A judge Thursday set aside the convictions of Anna Nicole Smith's lawyer-boyfriend, Howard K. Stern, and all but one against her psychiatrist.

The multimillion-dollar, two-year prosecution of Smith's two doctors and Stern resulted in a $100 fine and one year of unsupervised probation for Dr. Khristine Eroshevich.

The charges were pushed two years after Smith's death by then-California Attorney General Jerry Brown, just before he launched his successful run for governor.

"Today, a judge has told him, 'You know, you should've kept your mouth shut to begin with,'" Stern defense lawyer Steve Sadow said. "There wasn't a case here and you shouldn't have brought it."

A third defendant, Dr. Sandeep Kapoor, was acquitted by a jury in October.

Stern, Eroshevich and Kapoor, who are not charged in Smith's February 2007 death, were accused of conspiring to feed the drug addiction of the reality TV star and Playboy model and using false names to obtain the drugs.

The court concluded that their "overriding purpose was to protect her privacy," and there was no evidence Stern knew using a false name for a prescription was illegal, Perry said.

The only remaining count out of 23 charges was one against Eroshevich for using a false name to write a Vicodin prescription for the actress.

"There is no doubt Dr. Eroshevich acted out of heartfelt desire to help her friend," Los Angeles County Superior Court Judge Robert Perry said as he reduced the crime from a felony to a misdemeanor.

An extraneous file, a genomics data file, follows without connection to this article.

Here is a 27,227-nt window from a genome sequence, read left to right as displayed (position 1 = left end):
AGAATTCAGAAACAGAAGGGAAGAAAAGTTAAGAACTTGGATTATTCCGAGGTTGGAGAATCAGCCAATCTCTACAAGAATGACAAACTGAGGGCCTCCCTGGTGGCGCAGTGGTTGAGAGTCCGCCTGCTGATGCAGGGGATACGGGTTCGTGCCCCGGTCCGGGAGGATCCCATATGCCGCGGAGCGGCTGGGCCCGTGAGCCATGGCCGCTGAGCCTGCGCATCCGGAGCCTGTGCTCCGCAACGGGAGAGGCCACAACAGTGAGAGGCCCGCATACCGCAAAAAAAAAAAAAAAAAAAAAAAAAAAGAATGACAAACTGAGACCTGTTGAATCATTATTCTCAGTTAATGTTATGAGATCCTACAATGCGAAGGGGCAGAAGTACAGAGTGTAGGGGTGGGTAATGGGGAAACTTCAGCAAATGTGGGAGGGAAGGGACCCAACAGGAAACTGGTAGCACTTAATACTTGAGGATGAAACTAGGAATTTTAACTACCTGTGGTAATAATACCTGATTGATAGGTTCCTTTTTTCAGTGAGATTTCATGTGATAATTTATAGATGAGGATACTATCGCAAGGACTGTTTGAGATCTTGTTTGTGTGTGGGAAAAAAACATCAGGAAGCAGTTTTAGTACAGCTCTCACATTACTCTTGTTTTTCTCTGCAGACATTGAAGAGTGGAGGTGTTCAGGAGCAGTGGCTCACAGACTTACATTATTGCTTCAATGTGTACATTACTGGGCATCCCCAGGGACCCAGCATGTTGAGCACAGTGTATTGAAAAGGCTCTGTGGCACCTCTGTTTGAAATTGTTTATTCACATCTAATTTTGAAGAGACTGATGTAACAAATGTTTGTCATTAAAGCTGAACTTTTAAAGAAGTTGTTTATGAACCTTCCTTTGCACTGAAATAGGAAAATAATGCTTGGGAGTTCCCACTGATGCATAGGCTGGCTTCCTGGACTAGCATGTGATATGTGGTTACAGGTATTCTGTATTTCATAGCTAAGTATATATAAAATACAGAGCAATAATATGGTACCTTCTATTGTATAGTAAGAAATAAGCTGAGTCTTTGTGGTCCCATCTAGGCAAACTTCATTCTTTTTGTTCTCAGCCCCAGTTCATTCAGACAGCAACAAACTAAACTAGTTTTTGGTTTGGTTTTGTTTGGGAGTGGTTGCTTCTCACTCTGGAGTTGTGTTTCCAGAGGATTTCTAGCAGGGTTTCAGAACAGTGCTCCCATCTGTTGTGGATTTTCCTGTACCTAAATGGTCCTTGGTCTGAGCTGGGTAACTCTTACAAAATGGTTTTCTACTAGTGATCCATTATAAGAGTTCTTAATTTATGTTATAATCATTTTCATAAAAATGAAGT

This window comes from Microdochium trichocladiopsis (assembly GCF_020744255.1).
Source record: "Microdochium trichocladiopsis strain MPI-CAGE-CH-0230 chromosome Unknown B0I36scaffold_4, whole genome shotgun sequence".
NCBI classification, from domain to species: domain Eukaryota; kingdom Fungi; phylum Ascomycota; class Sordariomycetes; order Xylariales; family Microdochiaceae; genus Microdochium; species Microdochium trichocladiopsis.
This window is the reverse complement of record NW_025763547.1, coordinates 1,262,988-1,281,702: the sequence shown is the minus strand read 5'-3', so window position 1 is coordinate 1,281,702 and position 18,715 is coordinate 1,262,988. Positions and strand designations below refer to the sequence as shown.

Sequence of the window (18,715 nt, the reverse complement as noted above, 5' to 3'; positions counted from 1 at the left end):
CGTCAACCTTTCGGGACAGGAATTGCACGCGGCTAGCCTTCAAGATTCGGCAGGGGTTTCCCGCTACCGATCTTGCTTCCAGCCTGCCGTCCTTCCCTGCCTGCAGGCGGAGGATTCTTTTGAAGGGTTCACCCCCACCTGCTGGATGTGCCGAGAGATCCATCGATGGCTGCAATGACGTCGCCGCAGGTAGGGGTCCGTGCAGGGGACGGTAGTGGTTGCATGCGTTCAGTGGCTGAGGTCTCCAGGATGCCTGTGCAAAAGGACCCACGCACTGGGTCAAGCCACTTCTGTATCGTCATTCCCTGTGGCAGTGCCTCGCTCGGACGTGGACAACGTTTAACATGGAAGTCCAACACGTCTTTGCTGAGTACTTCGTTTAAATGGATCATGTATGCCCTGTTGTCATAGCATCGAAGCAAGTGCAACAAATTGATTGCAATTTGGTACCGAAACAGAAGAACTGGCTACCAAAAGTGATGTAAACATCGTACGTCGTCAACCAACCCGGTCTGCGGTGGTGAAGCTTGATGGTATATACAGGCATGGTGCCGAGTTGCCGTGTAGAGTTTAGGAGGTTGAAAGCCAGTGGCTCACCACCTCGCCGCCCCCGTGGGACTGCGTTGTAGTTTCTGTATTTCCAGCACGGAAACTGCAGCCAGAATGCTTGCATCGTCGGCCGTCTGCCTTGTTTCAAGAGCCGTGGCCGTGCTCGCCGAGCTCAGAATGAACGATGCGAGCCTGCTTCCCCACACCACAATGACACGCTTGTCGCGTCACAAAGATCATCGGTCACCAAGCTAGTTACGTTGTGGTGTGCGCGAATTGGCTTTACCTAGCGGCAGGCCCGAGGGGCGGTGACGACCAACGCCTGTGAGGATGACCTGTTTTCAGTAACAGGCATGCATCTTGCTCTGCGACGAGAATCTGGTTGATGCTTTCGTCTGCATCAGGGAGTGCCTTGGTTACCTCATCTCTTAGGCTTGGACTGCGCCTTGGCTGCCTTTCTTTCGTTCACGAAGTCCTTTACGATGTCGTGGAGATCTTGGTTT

Eroshevich was by Smith's side much of the time when she was grieving over the death of her son, Daniel Wayne Smith, in the Bahamas, six months before her own death.

She said she felt "completely vindicated" by Perry's decision to drop all the charges but the one misdemeanor.

"I can deal with that," Eroshevich said. "It's not going to be the end of the world. It's not a felony. It's not jail."

Stern, who was Smith's constant companion and adviser, said the judge's decisions were "vindication for Anna."

"Essentially, the prosecution tried to portray her as messed up on drugs and cowering in the corner of her room, and nothing at all could be more inaccurate," he said. "She was grieving. After Daniel passed away she was suffering incredible pain and it seemed like they just entirely discounted it."

Perry, who Stern called "a very fair and honest judge," said it was his conclusion that Smith was not a drug addict under the legal definition in California law.

"Anna Nicole Smith had chronic pain syndrome," Perry said. "Her drug seeking was to relieve pain."

The doctors cared about Smith and were trying to help with her pain, he said.

"There is no doubt that some doctors are nothing more than pill pushers and they should be prosecuted and imprisoned," Perry said. "This case did not involve such doctors."

The use of fake names to protect celebrities' medical information is necessary in this "media-driven society," where a celebrity's medical records "could easily be misunderstood by the public and harmful to their career."

Perry cited the reports of Farrah Fawcett's medical information being leaked by employees at UCLA Medical Center when she was being treated for cancer.

District Attorney Steve Cooley issued a statement saying prosecutors "strongly disagree" with Perry's ruling, which he described as inconsistent with the judge's earlier rulings in the preliminary hearing and the trial.

"His decision denigrates the substantial investigative efforts conducted by the state Department of Justice and the Medical Board," the statement said. "It diminishes the huge social problem of prescription drug abuse facilitated by irresponsible caretakers and unscrupulous medical professionals."

He said he would seek to appeal the ruling.